Copyright law in the United Kingdom allows people to use copyrighted material for the purposes of parody, pastiche, and caricature without being seen as infringing on the copyright of the material.[9] Copyright owners are only able to sue the parodist if the work is perceived as communicating hateful or discriminative messages, and modifying the intended purpose of the copyright owner's material. If the case is then taken to court, judges are advised in jurisdictional terms to decide whether the video meets these criteria.[10]

Individual responses[edit]

Besides copyright owners, entertainers and public figures whose likeliness appears in YouTube Poops have been known to make efforts to take YouTube Poopers' videos down, because mature and defamatory content is prevalent in them, and if, for example, they have a large audience of children watching said videos, they can create the assumption that these videos are primarily the work of these entertainers. Children's poet Michael Rosen (who claims to have "become a cult" among YouTube Poopers)[11] initially attempted to take videos where his poetry readings are modified down, but after frank discussions with their creators, he decided to allow the videos to stay online; he compared the videos to humorous uses of photo editing software in a later interview.[11] Rosen issued a warning on his website, saying that:

Quite a few people have fun taking my videos and making new versions of them, known as 'YouTube Poops'. Many of these are not suitable for young children. I am not responsible for either the words or pictures of these.[12]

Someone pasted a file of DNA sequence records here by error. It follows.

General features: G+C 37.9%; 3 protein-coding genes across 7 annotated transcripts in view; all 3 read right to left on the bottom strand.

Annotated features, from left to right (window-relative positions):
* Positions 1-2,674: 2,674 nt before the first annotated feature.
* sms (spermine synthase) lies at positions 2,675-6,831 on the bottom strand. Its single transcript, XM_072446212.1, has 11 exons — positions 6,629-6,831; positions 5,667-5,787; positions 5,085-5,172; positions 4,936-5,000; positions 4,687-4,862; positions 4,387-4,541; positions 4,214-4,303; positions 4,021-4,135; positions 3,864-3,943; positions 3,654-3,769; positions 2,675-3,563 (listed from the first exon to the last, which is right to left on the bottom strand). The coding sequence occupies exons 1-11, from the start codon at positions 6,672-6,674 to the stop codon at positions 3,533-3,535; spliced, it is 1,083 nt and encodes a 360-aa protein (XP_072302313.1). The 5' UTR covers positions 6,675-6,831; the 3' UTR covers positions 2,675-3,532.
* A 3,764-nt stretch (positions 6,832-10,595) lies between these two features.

He put a similar warning on his YouTube channel's "about" page.[13]

See also[edit]

References[edit]

  1. ^ Dormehl, Luke (March 30, 2019). "YouTube Poop is punk rock for the internet age, and you probably don't get it". Digital Trends. Retrieved May 29, 2020.
  2. ^ a b "YouTube Poop: Memes and Community". Yale University, Law and Technology. November 3, 2012. Archived from the original on April 12, 2016. Retrieved November 4, 2013.
  3. ^ Van Damme, Tommy (November 8, 2013). "Slow TV: Youtube doet het op zijn manier". De Morgen (in Dutch). Archived from the original on November 11, 2013. Retrieved November 18, 2013.
  4. ^ Electronic Frontier Foundation. "In the matter of exemption to prohibition on circumvention of copyright protection systems for access control technologies" (PDF). Archived (PDF) from the original on September 12, 2016. Retrieved November 11, 2013.
  5. ^ Burgess, Jean (2013). YouTube: Online Video and Participatory Culture. John Wiley & Sons. p. 53. ISBN 9780745675350. Archived from the original on March 3, 2017. Retrieved March 28, 2016.
  6. ^ Feldman, Brian (February 10, 2020). "How Pingas Became One of Sonic the Hedgehog's Most Famous Memes". Retrieved December 21, 2020 – via nymag.com.
  7. ^ Lessig, Lawrence. "REMIX at Computer History Museum". Archived from the original on August 4, 2015.
  8. ^ Cvetkovski, Trajce (2013). Copyright and Popular Media: Liberal Villains and Technological Change. Palgrave Macmillan. p. 175. ISBN 9781137172372. Archived from the original on August 3, 2019. Retrieved May 14, 2016.
  9. ^ "The Copyright and Rights in Performances (Quotation and Parody) Regulations 2014". legislation.gov.uk. Archived from the original on January 27, 2017. Retrieved August 26, 2015.
  10. ^ "Parody copyright laws set to come into effect". BBC News. October 20, 2014. Archived from the original on September 17, 2018. Retrieved July 21, 2018.
  11. ^ a b Michael Rosen discusses the poop debacle (YouTube). LitUp666. May 29, 2011. Archived from the original on November 1, 2015. Retrieved October 25, 2015.
  12. ^ Rosen, Michael (May 29, 2012). "News - For Adults". michaelrosen.co.uk. Archived from the original on March 11, 2015. Retrieved October 25, 2015.
  13. ^ "artificedesign - YouTube". YouTube. Michael Rosen. Archived from the original on March 9, 2016. Retrieved June 11, 2015.